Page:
# A Question on Bayesian Estimation and Calibration

Hi Guys,
In all the papers concerning the Bayesian estimation approach, there are always some parameters which need to be fixed (to be calibrated rather than be imposed some prior and be estimated). Is there any efficient rule to judge which parameters to be calibrated or to be estimated?

Hi
There is nothing set in stone about which parameters to estimate and which ones to fix. Typically, people fix parameters for which we have some info from long run sample means. For example, the great ratios and the share of capital in production or the share of imports in GDP. Since we use filtered data (or growth rates) for the estimation, it is unlikely that these long run parameters are estimated at values which make sense. So it is good to fix them. Estimating these parameters can yield pretty crazy results. From my own experience, estimating the openness parameter in a DSGE model for a very open economy, drove the parameter to almost zero. So I fixed it at the sample mean in the data.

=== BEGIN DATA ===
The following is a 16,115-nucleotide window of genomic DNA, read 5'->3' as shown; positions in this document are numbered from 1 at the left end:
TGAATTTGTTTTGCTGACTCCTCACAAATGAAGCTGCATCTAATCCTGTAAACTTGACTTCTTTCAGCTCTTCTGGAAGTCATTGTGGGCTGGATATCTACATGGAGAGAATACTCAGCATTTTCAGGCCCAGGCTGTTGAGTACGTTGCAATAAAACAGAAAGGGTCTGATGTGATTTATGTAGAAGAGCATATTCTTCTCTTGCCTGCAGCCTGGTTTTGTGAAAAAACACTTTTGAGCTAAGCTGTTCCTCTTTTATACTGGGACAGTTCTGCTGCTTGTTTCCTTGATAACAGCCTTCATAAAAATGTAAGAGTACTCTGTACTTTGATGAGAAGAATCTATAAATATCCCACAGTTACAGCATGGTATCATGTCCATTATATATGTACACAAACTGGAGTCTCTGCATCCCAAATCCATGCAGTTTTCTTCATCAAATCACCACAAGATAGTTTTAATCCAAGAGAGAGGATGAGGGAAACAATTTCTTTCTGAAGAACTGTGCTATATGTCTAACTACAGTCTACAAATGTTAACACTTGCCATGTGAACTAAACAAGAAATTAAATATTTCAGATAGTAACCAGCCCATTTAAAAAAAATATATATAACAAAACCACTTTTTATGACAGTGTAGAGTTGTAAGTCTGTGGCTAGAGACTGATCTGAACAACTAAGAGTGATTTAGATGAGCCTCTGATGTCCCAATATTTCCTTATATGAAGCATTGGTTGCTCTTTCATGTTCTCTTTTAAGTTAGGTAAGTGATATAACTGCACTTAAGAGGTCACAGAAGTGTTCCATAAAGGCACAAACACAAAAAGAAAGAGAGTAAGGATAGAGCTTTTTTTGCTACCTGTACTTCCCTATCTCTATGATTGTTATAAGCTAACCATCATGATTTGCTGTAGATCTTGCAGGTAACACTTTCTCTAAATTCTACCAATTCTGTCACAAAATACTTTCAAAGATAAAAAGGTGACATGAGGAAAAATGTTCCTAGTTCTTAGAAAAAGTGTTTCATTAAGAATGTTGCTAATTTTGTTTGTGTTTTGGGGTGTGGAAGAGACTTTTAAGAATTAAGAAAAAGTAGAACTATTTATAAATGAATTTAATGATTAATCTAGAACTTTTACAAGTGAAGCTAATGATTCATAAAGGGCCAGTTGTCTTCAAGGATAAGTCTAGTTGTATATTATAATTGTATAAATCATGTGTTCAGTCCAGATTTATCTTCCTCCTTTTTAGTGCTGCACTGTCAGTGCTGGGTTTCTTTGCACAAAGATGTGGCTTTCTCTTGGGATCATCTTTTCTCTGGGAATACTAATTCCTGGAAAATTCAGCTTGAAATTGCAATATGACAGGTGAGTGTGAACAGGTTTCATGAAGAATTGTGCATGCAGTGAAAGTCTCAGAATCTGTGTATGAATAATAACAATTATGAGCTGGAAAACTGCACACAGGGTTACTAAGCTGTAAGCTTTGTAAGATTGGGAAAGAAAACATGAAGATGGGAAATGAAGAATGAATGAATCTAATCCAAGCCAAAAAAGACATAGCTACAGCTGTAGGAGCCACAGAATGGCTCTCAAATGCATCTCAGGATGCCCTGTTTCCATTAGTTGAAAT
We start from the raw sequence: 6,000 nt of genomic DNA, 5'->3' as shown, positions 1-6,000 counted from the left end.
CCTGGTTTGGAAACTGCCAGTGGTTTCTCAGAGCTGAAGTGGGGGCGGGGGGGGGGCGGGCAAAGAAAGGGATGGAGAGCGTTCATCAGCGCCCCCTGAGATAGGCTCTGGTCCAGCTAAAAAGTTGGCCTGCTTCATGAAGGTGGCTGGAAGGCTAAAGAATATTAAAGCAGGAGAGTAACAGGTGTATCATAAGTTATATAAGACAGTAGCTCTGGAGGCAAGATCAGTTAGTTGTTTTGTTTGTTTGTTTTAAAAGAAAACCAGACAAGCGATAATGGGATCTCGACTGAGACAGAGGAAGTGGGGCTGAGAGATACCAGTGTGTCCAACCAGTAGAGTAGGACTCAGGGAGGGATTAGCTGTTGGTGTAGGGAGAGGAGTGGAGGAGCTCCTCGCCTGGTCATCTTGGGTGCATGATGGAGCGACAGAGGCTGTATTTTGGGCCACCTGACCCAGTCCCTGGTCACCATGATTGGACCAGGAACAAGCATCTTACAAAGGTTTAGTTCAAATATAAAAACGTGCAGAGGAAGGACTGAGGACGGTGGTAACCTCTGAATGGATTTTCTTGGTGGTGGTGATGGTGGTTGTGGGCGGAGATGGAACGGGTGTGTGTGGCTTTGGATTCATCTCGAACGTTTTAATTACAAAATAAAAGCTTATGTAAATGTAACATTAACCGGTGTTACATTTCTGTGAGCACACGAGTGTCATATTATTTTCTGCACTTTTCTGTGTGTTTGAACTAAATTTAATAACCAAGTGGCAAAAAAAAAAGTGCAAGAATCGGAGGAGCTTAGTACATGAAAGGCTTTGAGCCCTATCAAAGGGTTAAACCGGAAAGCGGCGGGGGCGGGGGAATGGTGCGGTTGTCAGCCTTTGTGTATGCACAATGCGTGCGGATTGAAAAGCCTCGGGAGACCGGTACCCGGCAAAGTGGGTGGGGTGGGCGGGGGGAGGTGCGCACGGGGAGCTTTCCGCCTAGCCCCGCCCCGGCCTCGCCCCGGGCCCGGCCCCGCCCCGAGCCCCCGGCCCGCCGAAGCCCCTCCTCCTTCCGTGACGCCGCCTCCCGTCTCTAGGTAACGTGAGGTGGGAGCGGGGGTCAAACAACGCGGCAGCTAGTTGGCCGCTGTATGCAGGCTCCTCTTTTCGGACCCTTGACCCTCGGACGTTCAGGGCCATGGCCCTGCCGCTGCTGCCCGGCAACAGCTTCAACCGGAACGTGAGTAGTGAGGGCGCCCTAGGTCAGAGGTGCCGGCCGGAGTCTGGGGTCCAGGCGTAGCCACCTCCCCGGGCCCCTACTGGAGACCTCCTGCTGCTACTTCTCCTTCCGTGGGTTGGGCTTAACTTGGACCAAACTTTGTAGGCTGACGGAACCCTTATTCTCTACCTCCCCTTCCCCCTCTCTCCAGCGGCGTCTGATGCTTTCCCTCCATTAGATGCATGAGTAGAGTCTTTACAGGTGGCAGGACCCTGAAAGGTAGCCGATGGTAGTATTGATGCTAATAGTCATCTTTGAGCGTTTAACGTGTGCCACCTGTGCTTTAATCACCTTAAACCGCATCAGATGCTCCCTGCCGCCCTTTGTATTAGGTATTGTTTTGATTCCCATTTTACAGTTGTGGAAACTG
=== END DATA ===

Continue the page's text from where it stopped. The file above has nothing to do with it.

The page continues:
Reuben

See also the Remark â€śCalibration vs. Estimationâ€ť in Pfeifer(2013): â€śA Guide to Specifying Observation Equations for the Estimation of DSGE Modelsâ€ť.

1 Like

Hi Reuben,
Iâ€™m grateful for your help, thanks very much!

Yours
Zhiteng

[quote=â€śreubenpjacobâ€ť]Hi
There is nothing set in stone about which parameters to estimate and which ones to fix. Typically, people fix parameters for which we have some info from long run sample means. For example, the great ratios and the share of capital in production or the share of imports in GDP. Since we use filtered data (or growth rates) for the estimation, it is unlikely that these long run parameters are estimated at values which make sense. So it is good to fix them. Estimating these parameters can yield pretty crazy results. From my own experience, estimating the openness parameter in a DSGE model for a very open economy, drove the parameter to almost zero. So I fixed it at the sample mean in the data.

Reuben[/quote]

Hi, Professor Pfeifer,
itâ€™s nice of you to summarize these, which would definitely be useful in modelling and coding. Thanks very much.

Yours
Zhiteng